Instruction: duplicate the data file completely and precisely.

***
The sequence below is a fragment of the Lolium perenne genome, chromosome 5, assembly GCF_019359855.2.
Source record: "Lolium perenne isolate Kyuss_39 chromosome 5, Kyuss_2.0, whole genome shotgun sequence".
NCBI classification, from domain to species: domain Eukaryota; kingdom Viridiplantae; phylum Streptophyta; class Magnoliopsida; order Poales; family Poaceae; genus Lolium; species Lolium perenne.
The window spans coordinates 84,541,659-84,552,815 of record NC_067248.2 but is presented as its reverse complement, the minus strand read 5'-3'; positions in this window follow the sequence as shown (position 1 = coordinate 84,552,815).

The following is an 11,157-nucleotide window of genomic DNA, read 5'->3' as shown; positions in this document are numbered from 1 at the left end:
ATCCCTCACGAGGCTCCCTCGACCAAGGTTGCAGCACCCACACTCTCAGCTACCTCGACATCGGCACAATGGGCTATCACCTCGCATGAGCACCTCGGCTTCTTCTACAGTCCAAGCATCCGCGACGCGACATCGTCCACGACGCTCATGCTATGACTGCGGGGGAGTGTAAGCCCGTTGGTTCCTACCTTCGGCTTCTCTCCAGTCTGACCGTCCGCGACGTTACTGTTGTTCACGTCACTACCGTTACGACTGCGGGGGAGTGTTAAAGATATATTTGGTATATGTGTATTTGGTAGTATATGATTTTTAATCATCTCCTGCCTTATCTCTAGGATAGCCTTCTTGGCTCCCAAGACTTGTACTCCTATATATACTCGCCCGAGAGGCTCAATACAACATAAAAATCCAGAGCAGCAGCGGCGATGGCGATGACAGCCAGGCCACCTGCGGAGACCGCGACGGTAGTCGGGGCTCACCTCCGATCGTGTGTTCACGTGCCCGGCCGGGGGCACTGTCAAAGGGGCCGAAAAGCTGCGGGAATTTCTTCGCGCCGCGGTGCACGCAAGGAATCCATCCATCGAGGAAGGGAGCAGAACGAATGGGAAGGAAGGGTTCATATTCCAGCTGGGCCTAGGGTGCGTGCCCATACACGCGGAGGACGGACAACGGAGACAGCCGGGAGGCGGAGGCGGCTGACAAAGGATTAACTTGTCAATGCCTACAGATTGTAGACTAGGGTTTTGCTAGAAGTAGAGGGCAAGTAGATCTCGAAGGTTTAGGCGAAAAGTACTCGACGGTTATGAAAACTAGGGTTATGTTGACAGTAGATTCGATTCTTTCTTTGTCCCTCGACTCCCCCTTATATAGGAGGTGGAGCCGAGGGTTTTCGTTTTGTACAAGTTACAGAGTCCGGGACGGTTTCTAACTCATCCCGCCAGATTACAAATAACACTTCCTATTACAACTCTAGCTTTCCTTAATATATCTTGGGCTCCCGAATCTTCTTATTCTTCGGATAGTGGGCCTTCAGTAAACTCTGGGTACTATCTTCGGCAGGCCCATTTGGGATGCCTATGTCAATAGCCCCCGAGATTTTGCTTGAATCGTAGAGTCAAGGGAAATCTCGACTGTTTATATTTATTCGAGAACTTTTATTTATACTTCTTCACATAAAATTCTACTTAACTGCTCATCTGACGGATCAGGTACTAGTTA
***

The sequence below is a fragment of the Lolium perenne genome, chromosome 5, assembly GCF_019359855.2.
Source record: "Lolium perenne isolate Kyuss_39 chromosome 5, Kyuss_2.0, whole genome shotgun sequence".
NCBI classification, from domain to species: domain Eukaryota; kingdom Viridiplantae; phylum Streptophyta; class Magnoliopsida; order Poales; family Poaceae; genus Lolium; species Lolium perenne.
The window spans coordinates 84,541,659-84,552,815 of record NC_067248.2 but is presented as its reverse complement, the minus strand read 5'-3'; positions in this window follow the sequence as shown (position 1 = coordinate 84,552,815).

The following is an 11,157-nucleotide window of genomic DNA, read 5'->3' as shown; positions in this document are numbered from 1 at the left end:
ATCCCTCACGAGGCTCCCTCGACCAAGGTTGCAGCACCCACACTCTCAGCTACCTCGACATCGGCACAATGGGCTATCACCTCGCATGAGCACCTCGGCTTCTTCTACAGTCCAAGCATCCGCGACGCGACATCGTCCACGACGCTCATGCTATGACTGCGGGGGAGTGTAAGCCCGTTGGTTCCTACCTTCGGCTTCTCTCCAGTCTGACCGTCCGCGACGTTACTGTTGTTCACGTCACTACCGTTACGACTGCGGGGGAGTGTTAAAGATATATTTGGTATATGTGTATTTGGTAGTATATGATTTTTAATCATCTCCTGCCTTATCTCTAGGATAGCCTTCTTGGCTCCCAAGACTTGTACTCCTATATATACTCGCCCGAGAGGCTCAATACAACATAAAAATCCAGAGCAGCAGCGGCGATGGCGATGACAGCCAGGCCACCTGCGGAGACCGCGACGGTAGTCGGGGCTCACCTCCGATCGTGTGTTCACGTGCCCGGCCGGGGGCACTGTCAAAGGGGCCGAAAAGCTGCGGGAATTTCTTCGCGCCGCGGTGCACGCAAGGAATCCATCCATCGAGGAAGGGAGCAGAACGAATGGGAAGGAAGGGTTCATATTCCAGCTGGGCCTAGGGTGCGTGCCCATACACGCGGAGGACGGACAACGGAGACAGCCGGGAGGCGGAGGCGGCTGACAAAGGATTAACTTGTCAATGCCTACAGATTGTAGACTAGGGTTTTGCTAGAAGTAGAGGGCAAGTAGATCTCGAAGGTTTAGGCGAAAAGTACTCGACGGTTATGAAAACTAGGGTTATGTTGACAGTAGATTCGATTCTTTCTTTGTCCCTCGACTCCCCCTTATATAGGAGGTGGAGCCGAGGGTTTTCGTTTTGTACAAGTTACAGAGTCCGGGACGGTTTCTAACTCATCCCGCCAGATTACAAATAACACTTCCTATTACAACTCTAGCTTTCCTTAATATATCTTGGGCTCCCGAATCTTCTTATTCTTCGGATAGTGGGCCTTCAGTAAACTCTGGGTACTATCTTCGGCAGGCCCATTTGGGATGCCTATGTCAATAGCCCCCGAGATTTTGCTTGAATCGTAGAGTCAAGGGAAATCTCGACTGTTTATATTTATTCGAGAACTTTTATTTATACTTCTTCACATAAAATTCTACTTAACTGCTCATCTGACGGATCAGGTACTAGTTA